Some hackers can take over your entire system. This is also known as ransomware. Hackers may lock you out of your computer or mobile device, making it impossible to use.

This also allows them access to any data on your computer. They can then threaten to delete the information or publish it openly.

They may ask for huge amounts of money in crypto as bargaining chips for relinquishing their dominance over your system.

How do you spot a phishing email?

How do you spot a phishing email?

It takes time to detect phishing emails in some instances. Most phishers will do anything to make their emails and sites look authentic. However, here are some signs:

Promises of high returns without risk:

Most fraudsters use the illusion of getting unrealistic profits to entice unsuspecting investors. They make the investors believe that they will get big return rates depending on how much money they invest and how quickly it is done. Thus, by making such claims, the scammers are able to hide the high risks behind an over-promised reward.

Whereas people expect a lot of returns from their investments.


Copycatting refers to the duplication of an organization’s unique aspects, like specific text, typefaces, logos, or color schemes, on the actual website.

To avoid copycat phishing, find out how organizations that you associate with are branded so you can be more vigilant about possible impostors.

Mistakes in grammar or spelling:

Phishing emails usually have errors in grammar or spelling. These phishers are often in a rush to send out their message and do not take the time to proofread anything. At times, they might not even have a good command of the language used. An email that contains obvious mistakes is most probably meant for phishing.

False links:

A link in an email may resemble a real one but instead of redirecting you to a legitimate site, it takes you elsewhere. Phishing attacks usually involve URLs that have been shortened or embedded links that misrepresent actual destinations.

Using a public email rather than a corporate one

Accessing a fake company’s domain is often easier when the fraudster is using a public email account as compared to that of a company. This means for instance, that instead of an email ending with “@companyname.com,” it should end with “@gmail.com,” thereby creating suspicion.

Content Misalignment

Another way to tell if an email is phishing is by spotting content misalignment. Even when phishers copy legitimate emails, they don’t necessarily get all the details correct. For instance, it could have a different tone or style from those you normally receive from that particular corporation.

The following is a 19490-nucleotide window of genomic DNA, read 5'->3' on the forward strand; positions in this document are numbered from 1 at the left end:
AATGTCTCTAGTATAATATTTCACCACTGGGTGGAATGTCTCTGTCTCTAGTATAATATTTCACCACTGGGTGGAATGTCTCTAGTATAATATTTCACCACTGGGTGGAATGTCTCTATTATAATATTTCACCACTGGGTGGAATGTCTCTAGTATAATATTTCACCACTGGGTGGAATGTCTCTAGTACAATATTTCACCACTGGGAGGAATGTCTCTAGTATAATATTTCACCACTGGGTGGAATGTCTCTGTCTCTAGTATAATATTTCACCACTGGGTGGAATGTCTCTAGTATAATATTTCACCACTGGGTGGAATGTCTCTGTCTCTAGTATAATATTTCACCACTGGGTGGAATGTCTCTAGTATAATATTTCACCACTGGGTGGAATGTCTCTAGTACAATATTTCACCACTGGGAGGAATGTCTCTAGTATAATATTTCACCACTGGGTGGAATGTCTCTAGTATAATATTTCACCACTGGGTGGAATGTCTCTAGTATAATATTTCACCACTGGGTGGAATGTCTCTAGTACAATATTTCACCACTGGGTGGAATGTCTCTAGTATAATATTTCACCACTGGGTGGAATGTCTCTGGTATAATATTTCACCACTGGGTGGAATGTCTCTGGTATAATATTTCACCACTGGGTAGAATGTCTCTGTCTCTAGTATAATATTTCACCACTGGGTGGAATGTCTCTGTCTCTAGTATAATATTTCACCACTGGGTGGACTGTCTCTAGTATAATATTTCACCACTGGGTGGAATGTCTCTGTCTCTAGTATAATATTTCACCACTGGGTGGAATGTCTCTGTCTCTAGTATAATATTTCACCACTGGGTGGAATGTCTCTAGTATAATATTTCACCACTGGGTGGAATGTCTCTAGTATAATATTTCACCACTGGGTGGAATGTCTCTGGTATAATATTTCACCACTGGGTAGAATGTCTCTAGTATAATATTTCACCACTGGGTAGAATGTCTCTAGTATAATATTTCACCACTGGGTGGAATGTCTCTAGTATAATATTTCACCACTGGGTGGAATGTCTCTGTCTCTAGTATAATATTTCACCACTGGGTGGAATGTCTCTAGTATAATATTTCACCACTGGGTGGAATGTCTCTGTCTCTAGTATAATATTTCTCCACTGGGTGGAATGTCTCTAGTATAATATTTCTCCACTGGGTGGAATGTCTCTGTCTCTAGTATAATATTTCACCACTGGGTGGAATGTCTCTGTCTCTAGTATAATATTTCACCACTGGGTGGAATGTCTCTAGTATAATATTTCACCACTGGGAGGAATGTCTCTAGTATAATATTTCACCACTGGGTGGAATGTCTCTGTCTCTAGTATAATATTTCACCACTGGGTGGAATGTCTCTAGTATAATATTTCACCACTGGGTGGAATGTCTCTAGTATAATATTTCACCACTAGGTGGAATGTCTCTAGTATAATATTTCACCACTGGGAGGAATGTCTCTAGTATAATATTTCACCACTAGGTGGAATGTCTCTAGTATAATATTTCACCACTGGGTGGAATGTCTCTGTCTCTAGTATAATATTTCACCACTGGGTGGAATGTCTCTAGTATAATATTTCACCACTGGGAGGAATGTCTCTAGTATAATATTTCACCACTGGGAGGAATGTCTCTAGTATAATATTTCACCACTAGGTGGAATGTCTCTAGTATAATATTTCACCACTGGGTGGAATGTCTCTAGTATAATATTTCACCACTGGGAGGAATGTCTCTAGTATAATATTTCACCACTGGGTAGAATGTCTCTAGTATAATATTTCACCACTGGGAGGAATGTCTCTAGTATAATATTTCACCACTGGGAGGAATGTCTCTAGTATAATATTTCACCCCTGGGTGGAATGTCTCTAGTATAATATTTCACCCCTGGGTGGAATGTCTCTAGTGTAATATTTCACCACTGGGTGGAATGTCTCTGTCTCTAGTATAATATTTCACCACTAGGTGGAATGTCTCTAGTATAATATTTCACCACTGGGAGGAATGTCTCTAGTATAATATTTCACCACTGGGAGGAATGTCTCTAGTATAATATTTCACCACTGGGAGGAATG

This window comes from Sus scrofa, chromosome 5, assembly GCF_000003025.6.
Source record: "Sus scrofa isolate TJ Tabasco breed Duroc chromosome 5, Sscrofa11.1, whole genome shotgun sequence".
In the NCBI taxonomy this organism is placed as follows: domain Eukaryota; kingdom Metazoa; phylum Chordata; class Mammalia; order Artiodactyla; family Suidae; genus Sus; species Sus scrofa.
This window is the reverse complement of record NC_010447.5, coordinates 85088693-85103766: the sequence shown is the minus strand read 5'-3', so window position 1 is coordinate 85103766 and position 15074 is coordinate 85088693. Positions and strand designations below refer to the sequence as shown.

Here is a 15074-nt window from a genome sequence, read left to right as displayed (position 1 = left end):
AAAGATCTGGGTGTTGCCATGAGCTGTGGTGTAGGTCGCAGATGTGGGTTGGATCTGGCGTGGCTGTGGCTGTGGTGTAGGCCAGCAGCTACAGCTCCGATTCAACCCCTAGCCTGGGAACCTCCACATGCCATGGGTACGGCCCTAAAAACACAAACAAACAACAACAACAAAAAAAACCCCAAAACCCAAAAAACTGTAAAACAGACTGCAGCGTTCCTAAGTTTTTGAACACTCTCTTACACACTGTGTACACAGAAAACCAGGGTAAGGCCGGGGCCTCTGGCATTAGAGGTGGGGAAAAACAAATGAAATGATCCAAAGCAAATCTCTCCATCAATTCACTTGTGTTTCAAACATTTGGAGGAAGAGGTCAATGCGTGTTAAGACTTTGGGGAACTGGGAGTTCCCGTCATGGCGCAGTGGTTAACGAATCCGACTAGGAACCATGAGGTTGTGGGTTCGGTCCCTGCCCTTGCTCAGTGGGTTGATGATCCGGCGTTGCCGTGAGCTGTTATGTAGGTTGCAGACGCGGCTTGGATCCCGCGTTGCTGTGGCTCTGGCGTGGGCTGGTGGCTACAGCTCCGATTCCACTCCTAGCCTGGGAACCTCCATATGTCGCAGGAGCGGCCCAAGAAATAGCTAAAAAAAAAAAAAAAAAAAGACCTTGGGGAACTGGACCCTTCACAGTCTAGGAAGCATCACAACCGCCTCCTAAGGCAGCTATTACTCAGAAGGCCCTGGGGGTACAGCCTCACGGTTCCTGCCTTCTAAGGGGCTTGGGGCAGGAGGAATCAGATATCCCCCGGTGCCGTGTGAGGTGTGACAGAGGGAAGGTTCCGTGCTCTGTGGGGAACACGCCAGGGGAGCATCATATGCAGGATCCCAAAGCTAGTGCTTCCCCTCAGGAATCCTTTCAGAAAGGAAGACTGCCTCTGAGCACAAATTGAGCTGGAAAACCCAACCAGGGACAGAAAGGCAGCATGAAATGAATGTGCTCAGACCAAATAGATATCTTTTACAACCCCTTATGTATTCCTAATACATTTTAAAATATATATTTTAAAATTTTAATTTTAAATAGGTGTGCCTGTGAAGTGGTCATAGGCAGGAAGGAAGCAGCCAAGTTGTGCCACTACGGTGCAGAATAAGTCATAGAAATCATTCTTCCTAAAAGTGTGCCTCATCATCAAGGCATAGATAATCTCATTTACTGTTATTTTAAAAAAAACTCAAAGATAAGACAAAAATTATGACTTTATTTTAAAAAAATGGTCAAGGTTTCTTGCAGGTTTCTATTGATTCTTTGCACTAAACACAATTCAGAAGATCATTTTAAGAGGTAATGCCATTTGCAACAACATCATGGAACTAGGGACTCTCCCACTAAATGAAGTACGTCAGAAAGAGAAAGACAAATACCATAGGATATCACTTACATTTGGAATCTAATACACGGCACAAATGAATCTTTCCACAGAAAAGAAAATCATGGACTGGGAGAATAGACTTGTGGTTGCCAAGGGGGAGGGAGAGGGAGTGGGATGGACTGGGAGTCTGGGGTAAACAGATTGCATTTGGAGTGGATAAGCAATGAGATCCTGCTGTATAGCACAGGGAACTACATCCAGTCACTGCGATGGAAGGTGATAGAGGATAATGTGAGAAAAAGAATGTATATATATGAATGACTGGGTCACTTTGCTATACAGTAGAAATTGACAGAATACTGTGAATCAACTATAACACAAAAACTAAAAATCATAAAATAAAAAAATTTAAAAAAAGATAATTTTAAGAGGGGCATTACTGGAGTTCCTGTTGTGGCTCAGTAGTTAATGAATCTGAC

Phishing attempts can be signaled by a mismatch between messages and embedded images in some cases. E-mails can say things like “click here to log in,” but buttons will state “click here to sign up.”.

Protecting Yourself from Phishing Attacks

While the occurrence of large-scale phishing is rare, small-scale phishing attacks happen on a daily basis and are the most common type of social engineering attack in this current era. Fortunately, there are several ways to guard oneself against such attacks.

  • Constant watchfulness: The primary answer to preventing phishing attacks lies in your ability to recognize potential dangers at the point of initial contact.
  • Even if you follow all the preventive measures listed below, if you unintentionally expose confidential data to a hacker or compromise your account or device by clicking on a malicious link, none of them may be enough for your safety.
  • Extra authentication layers: Since they are solely human error dependent, personal security measures like 2FA or password managers can help reduce these risks when one’s credential has been compromised.
  • Always keep your software and apps updated. User devices can only be secured if the operating system, web browsers, devices, and other software are regularly updated; this can also include security patches that fix known vulnerabilities and protect against new threats.
  • Secure digital asset storage: While spreading your digital assets across multiple accounts and wallets has its advantages and disadvantages, one way to secure your assets is through a large portion of cold storage funds.

Assets held in a cold wallet might be difficult to access or trade with, but these very same features make those funds significantly more difficult to steal, even if your digital identity gets compromised.

Final Thoughts

Everyone needs to be safe while using the internet, especially concerning their financial information. Even if hackers are using only one service, they may still get into your bank account linked to this service or some other connected service. It is important to take precautions and avoid opening unfamiliar messages in order to protect your accounts.